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Growing deciduous fruit trees in the tropics - a new approach to an old problem


, : Growing deciduous fruit trees in the tropics - a new approach to an old problem. Acta Horticulturae (49): 109-111

The problem of dormancy breaking in warm climates is solved in Batu, East Java, Indonesia, by defoliating apple trees up to 4 weeks after harvest. This induces rapid lateral bud-break and increases blossoming which follows some 4 weeks later; since the crop is ready in another 5 months 2 harvests can be obtained in a year. In addition, the branches are bent to an angle of 60 deg and tied to pegs; this lessens apical dominance, reduces vigour and encourages earlier fruiting.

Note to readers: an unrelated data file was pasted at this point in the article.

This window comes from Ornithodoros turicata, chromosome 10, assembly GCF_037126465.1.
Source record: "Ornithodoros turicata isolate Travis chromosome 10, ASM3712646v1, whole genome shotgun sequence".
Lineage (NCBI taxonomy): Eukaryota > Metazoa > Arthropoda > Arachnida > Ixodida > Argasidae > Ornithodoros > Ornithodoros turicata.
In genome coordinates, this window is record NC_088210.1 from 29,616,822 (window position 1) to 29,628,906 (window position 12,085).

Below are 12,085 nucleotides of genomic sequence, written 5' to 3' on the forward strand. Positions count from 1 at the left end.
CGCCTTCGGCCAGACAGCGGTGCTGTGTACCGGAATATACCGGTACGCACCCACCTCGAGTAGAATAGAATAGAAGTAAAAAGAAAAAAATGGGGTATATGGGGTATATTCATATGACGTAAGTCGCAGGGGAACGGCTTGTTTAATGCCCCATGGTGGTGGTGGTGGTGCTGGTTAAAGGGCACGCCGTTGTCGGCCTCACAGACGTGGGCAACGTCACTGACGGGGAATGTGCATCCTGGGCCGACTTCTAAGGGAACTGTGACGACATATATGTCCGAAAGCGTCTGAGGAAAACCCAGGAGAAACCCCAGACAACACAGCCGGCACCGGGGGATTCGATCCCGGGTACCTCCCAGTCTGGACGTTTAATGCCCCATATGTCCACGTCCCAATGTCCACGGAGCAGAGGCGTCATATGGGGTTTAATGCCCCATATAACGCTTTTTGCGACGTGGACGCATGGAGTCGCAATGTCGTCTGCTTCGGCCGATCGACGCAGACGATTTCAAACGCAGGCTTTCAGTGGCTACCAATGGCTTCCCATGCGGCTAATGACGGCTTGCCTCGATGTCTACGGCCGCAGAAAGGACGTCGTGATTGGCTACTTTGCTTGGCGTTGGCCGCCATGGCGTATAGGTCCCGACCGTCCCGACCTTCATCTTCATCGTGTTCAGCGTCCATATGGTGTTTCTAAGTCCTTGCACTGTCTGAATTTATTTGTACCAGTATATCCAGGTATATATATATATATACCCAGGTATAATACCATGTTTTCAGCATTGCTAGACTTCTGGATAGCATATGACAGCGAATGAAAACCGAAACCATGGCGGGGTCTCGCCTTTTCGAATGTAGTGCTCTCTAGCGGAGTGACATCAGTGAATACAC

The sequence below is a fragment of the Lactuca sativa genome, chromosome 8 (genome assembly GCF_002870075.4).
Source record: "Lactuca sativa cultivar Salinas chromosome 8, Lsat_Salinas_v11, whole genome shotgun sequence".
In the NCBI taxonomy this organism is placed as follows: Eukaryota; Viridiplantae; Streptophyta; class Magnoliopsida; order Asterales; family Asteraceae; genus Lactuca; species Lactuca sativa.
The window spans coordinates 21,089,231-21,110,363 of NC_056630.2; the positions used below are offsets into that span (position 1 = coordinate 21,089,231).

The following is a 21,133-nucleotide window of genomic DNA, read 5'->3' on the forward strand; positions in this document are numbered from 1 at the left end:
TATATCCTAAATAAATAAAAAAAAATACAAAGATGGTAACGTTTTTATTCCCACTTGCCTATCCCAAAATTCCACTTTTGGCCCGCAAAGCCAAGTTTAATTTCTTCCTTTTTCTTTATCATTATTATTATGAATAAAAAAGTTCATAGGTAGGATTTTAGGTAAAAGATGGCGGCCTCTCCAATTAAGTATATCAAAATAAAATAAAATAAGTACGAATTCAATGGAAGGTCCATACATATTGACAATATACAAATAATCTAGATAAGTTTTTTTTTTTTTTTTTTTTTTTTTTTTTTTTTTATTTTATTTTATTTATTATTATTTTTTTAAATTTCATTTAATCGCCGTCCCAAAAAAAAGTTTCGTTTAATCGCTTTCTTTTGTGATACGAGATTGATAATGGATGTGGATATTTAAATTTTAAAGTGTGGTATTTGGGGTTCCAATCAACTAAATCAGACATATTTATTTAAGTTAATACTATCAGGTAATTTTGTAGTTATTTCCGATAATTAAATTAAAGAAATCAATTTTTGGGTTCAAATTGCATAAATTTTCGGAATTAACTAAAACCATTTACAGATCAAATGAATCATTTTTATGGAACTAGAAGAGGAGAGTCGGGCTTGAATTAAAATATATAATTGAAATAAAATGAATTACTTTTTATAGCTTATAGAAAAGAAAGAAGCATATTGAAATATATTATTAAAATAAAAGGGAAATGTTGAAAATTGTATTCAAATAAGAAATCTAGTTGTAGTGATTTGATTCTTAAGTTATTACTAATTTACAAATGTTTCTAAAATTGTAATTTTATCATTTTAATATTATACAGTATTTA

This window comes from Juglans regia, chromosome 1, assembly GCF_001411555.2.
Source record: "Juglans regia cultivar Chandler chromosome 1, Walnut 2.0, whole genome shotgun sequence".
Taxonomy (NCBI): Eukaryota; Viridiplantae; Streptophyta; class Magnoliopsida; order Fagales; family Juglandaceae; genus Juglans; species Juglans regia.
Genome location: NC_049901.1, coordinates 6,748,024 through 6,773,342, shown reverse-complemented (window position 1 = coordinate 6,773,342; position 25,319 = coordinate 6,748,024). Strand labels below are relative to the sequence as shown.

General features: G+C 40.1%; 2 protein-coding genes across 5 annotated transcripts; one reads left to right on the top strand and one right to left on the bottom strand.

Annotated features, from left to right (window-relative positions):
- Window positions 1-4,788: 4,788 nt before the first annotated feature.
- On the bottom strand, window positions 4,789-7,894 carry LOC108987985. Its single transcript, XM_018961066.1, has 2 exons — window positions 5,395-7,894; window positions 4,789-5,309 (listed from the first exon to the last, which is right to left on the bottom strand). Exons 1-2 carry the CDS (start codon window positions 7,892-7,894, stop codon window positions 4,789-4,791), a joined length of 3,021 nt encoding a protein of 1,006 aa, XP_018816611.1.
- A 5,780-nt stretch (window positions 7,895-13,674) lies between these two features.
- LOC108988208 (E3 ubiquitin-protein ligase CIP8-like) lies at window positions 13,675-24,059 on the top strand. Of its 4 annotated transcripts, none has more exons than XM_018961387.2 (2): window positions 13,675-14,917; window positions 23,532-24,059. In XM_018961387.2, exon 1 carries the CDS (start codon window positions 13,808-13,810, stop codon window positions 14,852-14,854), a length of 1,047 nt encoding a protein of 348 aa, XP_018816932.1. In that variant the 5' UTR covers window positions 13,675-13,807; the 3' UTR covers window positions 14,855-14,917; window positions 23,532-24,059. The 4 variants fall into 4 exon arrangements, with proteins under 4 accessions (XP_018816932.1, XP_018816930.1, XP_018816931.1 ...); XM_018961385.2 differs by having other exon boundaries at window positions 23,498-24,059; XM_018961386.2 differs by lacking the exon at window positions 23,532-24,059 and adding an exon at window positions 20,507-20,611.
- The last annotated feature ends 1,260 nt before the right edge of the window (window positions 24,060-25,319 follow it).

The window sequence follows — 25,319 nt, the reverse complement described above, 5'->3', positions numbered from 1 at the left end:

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Related references

Giesberger, G., 1972: Climatic problems in growing deciduous fruit trees in the tropics and subtropics. The main regions of cultivation are indicated and the problems of daylength and temperature are discussed. Development and yield can be improved by regulating the water supply, white-washing the trunk and branches, apical bud removal, the use of s...

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